In the embodiment shown there is a second surface coextensive with and parallel to surface 10 directly beneath plane 10 (hereinafter referred to as 10a), the two surfaces being joined by surfaces 13 and 14. Surface 13 is coated with a light reflective material such as silver and is the reflecting or mirror surface of the apparatus. Surface 14 is the emitting surface from which rays, indicated at 15, emerge. If desired, surface 14 may be made convex to focus the light source along the plane vertical to surface 10, as is more clearly shown in FIG. 2. Also, if desired, reflecting surface 13 may be appropriately curved to obtain the same advantages. For example, surface 13 could be made parabolic between surfaces 10 and 10a.
An aperture indicated at 16 is formed in surface 1i) and may extend through surface 10a. Aperture 16 has a wall 16a of light transmitting material joining planes 10 and 10a, and has its center at the focus of the parabola. A primary light source (not shown) may be mounted in this aperture, preferably with its -fllament at the focus, and extending generally perpendicular to the surface 19. The means of mounting the light source and the particular light source used do not form a part of this invention. lf desired, wall 16a may be curved to focus light from the source.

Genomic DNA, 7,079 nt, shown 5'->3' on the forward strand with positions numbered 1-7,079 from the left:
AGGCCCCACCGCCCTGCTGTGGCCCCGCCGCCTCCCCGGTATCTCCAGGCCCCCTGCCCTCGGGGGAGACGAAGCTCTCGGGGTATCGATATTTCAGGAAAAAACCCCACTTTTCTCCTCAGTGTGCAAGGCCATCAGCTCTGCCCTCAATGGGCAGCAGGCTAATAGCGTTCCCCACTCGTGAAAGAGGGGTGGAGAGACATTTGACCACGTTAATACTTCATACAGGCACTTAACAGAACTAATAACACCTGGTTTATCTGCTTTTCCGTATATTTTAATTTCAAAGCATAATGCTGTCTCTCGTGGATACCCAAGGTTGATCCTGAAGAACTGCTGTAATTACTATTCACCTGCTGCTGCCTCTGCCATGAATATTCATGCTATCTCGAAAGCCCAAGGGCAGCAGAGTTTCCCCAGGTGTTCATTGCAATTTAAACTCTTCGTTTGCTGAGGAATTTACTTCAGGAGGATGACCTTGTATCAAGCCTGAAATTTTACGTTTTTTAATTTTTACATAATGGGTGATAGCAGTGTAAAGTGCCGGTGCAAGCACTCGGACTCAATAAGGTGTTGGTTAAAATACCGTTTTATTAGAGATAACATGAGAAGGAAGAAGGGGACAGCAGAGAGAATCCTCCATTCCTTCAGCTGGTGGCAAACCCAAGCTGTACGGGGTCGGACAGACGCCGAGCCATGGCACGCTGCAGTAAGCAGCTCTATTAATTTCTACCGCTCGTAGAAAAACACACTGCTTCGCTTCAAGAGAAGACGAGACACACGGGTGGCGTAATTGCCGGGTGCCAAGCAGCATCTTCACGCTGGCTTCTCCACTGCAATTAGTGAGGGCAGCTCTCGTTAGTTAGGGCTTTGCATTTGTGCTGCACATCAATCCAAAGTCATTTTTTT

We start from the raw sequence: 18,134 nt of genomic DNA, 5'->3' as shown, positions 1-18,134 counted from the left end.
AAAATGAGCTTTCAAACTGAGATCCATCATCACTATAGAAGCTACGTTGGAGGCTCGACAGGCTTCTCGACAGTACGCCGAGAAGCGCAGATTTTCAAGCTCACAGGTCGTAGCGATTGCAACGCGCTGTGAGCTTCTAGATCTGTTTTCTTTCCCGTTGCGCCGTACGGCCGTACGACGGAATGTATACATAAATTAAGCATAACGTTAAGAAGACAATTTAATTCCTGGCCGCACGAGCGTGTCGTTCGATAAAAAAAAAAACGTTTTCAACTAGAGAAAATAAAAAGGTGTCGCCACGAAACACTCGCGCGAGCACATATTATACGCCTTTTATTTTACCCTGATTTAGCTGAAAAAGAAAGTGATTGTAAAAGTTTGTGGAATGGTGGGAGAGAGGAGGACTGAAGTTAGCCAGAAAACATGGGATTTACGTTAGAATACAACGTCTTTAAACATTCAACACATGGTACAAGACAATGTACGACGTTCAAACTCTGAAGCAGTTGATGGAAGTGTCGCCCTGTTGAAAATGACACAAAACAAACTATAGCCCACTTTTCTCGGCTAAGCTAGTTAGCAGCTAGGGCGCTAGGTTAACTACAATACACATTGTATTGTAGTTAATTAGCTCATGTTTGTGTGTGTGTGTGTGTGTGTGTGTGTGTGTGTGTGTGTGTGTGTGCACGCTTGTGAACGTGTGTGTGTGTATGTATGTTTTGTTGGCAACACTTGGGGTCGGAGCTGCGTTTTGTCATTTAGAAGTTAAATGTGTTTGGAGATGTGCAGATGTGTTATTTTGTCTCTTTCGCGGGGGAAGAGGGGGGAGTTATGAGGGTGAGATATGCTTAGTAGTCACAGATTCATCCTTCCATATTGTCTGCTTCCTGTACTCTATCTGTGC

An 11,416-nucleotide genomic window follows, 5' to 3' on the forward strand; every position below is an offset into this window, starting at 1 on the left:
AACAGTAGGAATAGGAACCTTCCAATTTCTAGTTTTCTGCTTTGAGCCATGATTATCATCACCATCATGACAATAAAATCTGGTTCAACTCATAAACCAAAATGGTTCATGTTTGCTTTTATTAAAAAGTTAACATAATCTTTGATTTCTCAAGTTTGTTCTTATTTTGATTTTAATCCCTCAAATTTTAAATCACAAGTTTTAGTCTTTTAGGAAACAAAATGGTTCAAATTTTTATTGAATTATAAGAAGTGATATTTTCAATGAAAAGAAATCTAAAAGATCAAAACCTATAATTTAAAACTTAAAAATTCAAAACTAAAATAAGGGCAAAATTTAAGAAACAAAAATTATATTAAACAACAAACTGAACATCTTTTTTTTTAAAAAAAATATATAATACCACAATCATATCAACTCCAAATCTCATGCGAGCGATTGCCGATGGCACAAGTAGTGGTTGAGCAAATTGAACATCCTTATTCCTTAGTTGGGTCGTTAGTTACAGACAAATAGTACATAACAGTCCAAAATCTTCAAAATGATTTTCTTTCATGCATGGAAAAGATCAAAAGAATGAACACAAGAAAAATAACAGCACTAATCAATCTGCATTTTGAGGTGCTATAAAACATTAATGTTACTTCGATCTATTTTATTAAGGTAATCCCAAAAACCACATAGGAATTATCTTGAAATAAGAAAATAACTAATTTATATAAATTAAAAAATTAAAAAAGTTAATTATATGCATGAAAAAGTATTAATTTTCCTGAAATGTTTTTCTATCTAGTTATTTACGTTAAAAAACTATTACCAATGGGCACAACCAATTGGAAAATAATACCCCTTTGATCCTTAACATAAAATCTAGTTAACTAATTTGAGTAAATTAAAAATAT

It is clear that rays of light from the light source located at aperture 16 will be reflected from surface 13 and be emitted as parallel beams from surface 14 because surface 13 is parabolic. It is further true that the length of the path traveled by each of these beams is equal. This follows from the nature of the parabolic curve and from the fact that the light origin is at the focus of the parabola and the emitting surface is parallel to the directrix of the parabola.